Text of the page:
LGiU sets out options for reforming local government finance

The Local Government Information Unit (LGiU) has launched its Local Finance Scorecard to encourage a debate on the big ideas for local government finance and funding post 2020.

Part of the LGiU’s Local Finance Taskforce, the Scorecard displays some of the options for reforming local government finance that are not currently on the table for consideration by the government and discusses the advantages and disadvantages of each option, as well as who it would benefit most and how politically and technically difficult it is.

The The Local Finance Taskforce launched in February 2018 to lay out a road map for the future sustainability of local finance by bringing local government voices strongly into the debate and facilitating constructive conversations with the government, urging for a commitment to maintain a consistent level of funding for three years and a commitment to cover costs to local government associated with future changes to business rate policies.

Jonathan Carr-West, chief executive of LGiU, said: “Confidence in the local government finance system is low. Every year we survey council leaders, chief executives, cabinet members for finance and chief finance officers. In 2018, eight out of ten of them told us that the local government finance system in its current form was unsustainable.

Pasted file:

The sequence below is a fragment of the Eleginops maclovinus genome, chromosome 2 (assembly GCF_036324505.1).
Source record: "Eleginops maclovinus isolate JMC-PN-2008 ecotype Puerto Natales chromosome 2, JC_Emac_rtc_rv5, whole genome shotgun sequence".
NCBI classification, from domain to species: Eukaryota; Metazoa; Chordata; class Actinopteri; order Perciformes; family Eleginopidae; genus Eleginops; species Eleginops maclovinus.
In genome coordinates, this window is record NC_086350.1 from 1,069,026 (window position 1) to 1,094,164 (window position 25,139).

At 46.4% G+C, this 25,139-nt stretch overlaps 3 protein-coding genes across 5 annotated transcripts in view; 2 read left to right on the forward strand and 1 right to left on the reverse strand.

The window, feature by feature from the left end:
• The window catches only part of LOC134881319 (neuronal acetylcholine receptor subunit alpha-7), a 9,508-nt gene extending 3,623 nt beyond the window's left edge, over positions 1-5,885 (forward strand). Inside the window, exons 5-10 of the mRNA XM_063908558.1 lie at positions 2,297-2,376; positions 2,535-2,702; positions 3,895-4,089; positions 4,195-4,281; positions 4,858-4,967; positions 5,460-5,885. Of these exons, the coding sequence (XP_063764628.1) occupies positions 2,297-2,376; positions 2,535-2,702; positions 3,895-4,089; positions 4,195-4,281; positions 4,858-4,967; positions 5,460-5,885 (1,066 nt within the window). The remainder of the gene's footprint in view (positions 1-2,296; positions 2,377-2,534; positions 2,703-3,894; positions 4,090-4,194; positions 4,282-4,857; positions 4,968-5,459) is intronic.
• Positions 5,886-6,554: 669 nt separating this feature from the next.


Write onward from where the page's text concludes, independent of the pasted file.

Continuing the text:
“Important changes are happening. Business Rate Retention and the Fairer Funding Review are significant steps towards reforming local government finance; but we believe that to achieve a sustainable system we need a much broader and more radical conversation post 2020. It is for this reason that we have today launched our Local Finance Scorecard, the key options for rebooting local government finance. These options all have advantages and disadvantages but they all need to be part of the discussion.”

Supplier Profiles

Schneider Electric

Schneider  Electric  is  leading  the  Digital  Transformation  of  Energy  Management  and  Auto

Tiger Turf

Founded in 2000, the UK division of TigerTurf designs and manufactures artificial turf for sport